4moms, maker of the Mamaroo baby rocker, recognizes that parents aren’t invincible. So the company has followed up on its Mamaroo infant seat and created a 4moms Mamaroo Sleep Bassinet, which can sway and soothe a baby (see video) using motions that mimic what parents do, said CEO Gary Waters, in an interview with VentureBeat. It can also play noises that put the baby to sleep.
This made me think of a father watching a football game or playing a video game, while trying to cosset a baby. Waters said that we all have these moments where we need a break, and it’s OK to use something like a soothing bassinet to keep a baby happy.
The Bluetooth-enabled bassinet has five rocking, swaying, or vibrating motions, as well as four different white noise options to get your baby to sleep.
Many TVs and monitors refresh their screens at 60 frames per second, or 60 hertz (Hz). But that’s too slow for gamers, who over the years have been the first to adopt screens that have refresh rates of 120Hz or 240Hz. But at CES, Nvidia and Asus came out with a new G-Sync gaming display technology that can run at 360Hz.
At 360 Hz, the screen is refreshed 360 times a second, or about once every 2.8 milliseconds.
Most TVs operate at 60Hz. In a paper published at Siggraph Asia, Nvidia studied how much better esports players could perform with faster displays. A 60Hz display with a 100 millisecond refresh was the baseline. In Counter-Strike: Global Offensive, flick shot performance improved 28% with 120Hz displays at 54.7 milliseconds and 33% with 240Hz displays at 34.5 millisecond refresh rates. And with 360Hz operating at 20 milliseconds, the performance improvement was 37%.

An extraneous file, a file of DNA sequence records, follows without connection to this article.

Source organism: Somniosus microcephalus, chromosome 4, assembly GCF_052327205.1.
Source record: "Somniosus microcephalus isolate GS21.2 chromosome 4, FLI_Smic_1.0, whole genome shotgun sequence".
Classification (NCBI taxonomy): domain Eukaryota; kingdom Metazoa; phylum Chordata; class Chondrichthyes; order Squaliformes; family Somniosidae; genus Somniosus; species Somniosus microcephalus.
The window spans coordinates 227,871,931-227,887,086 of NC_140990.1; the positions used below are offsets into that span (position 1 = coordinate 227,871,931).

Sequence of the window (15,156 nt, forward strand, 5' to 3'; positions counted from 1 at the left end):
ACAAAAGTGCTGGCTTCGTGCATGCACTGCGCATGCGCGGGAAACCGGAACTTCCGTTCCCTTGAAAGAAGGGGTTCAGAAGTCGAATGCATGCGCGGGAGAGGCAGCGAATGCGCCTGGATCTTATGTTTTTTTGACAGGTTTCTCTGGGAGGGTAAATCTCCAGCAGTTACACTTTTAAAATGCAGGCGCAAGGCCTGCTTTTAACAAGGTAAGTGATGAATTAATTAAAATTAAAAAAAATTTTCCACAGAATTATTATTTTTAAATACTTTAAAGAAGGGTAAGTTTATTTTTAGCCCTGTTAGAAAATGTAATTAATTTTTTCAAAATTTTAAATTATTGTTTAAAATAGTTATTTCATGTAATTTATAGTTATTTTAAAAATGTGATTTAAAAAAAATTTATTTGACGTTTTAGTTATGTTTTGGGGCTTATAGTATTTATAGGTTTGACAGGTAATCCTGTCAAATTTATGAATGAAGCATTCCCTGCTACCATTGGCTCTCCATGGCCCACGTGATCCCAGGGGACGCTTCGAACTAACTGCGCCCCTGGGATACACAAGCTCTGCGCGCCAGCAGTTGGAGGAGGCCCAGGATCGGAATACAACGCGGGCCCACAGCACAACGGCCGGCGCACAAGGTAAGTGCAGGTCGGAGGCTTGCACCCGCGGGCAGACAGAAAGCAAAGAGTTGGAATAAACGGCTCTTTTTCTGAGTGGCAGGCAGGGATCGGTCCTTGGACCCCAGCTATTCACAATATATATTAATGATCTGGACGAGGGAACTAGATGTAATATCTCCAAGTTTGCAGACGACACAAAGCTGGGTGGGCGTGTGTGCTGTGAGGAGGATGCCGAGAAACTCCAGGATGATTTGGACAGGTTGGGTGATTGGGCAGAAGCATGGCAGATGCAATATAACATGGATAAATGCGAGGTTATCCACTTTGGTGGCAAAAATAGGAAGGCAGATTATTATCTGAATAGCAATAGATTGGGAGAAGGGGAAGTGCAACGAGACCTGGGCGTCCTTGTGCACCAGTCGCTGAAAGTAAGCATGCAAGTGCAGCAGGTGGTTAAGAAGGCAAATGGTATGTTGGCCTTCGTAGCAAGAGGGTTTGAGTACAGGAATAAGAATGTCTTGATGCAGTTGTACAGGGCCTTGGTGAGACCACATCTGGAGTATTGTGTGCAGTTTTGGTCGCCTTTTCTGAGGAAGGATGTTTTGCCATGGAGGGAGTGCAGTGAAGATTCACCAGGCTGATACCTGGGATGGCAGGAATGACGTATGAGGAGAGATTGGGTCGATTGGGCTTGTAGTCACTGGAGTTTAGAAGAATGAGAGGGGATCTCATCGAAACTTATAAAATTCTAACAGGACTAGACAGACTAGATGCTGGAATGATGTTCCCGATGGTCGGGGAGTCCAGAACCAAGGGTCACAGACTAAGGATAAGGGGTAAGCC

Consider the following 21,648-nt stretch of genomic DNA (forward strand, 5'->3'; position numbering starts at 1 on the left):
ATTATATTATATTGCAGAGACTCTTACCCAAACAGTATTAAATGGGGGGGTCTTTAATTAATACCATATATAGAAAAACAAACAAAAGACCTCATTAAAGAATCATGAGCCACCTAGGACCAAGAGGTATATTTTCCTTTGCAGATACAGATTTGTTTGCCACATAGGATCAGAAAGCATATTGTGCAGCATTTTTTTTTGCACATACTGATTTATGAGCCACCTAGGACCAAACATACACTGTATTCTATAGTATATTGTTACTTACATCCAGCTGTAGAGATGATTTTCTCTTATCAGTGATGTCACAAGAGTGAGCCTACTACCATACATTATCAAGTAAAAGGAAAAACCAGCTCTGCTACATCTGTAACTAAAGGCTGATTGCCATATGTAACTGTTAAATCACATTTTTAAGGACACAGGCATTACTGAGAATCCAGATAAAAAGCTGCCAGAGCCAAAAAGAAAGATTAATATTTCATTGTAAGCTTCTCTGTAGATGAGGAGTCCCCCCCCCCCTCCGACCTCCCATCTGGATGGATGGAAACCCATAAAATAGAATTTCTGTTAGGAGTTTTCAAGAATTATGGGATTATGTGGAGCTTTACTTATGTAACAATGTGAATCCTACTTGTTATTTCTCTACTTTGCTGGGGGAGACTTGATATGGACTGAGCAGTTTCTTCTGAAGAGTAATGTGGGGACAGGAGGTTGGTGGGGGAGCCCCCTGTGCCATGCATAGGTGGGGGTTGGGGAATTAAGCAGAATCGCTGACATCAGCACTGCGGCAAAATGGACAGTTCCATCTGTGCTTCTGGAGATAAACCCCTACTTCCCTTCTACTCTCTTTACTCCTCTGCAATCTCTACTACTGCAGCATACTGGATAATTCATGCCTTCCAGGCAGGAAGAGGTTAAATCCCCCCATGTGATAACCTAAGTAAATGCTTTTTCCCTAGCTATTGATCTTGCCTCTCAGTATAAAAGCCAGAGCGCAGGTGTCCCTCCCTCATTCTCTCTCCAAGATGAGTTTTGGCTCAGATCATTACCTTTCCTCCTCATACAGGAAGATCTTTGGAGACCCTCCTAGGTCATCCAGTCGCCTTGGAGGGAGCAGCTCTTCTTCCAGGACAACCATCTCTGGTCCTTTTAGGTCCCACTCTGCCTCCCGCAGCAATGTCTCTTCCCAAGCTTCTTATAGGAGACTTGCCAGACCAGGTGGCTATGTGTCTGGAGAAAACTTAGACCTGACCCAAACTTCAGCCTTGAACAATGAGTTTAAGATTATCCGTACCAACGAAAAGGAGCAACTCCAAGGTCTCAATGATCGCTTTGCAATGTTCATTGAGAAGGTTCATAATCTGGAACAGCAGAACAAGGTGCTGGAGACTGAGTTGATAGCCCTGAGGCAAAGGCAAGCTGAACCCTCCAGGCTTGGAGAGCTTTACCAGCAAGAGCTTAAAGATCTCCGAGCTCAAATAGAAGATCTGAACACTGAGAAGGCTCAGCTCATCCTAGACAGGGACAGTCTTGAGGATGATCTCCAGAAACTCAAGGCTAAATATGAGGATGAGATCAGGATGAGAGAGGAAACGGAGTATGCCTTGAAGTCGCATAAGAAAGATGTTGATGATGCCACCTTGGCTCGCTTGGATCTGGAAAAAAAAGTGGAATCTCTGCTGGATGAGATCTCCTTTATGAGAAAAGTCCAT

I played with the new monitor at Nvidia’s place at the show, and I was shocked at how much better I could play a round of Counter-Strike: Global Offensive. When it came to both reaction timing and accuracy, I was able to improve my play greatly. In one test on a 60Hz screen, I couldn’t hit any targets with a sniper scope. But at 360Hz, I hit four targets. On the accuracy test, I hit seven targets in 45 seconds on the CS:GO test on the 60Hz monitor. On the 360Hz monitor, I hit 13 targets.
I also saw another journalist who was better than me run circles around my scores, and he also did much better with 360Hz, as you can see in the video. The 24.5-inch display will debut later this year.
Charmin’s vision for a better bathroom includes RollBot. When summoned with a smartphone using Bluetooth, it delivers a fresh roll of toilet paper to you so you won’t be stranded.
Its futuristic design uses self-balancing technology, with a bear-like look to the front panel. I saw it working in Procter & Gamble’s booth at CES. The robots were fairly small, but sturdy enough to deliver a roll of ultra-soft to someone in need.
I can’t say I’ve tried this orgasm giver-outer. But I did get to see a demo that showed those microrobotics in action at the Pepcom party. Looks like fun to me, and more importantly, it showed that female entrepreneurs such as Lora Dicarlo CEO Lora Haddock could bring diversity and sensitivity to a market that had long been dominated by male-oriented sex companies.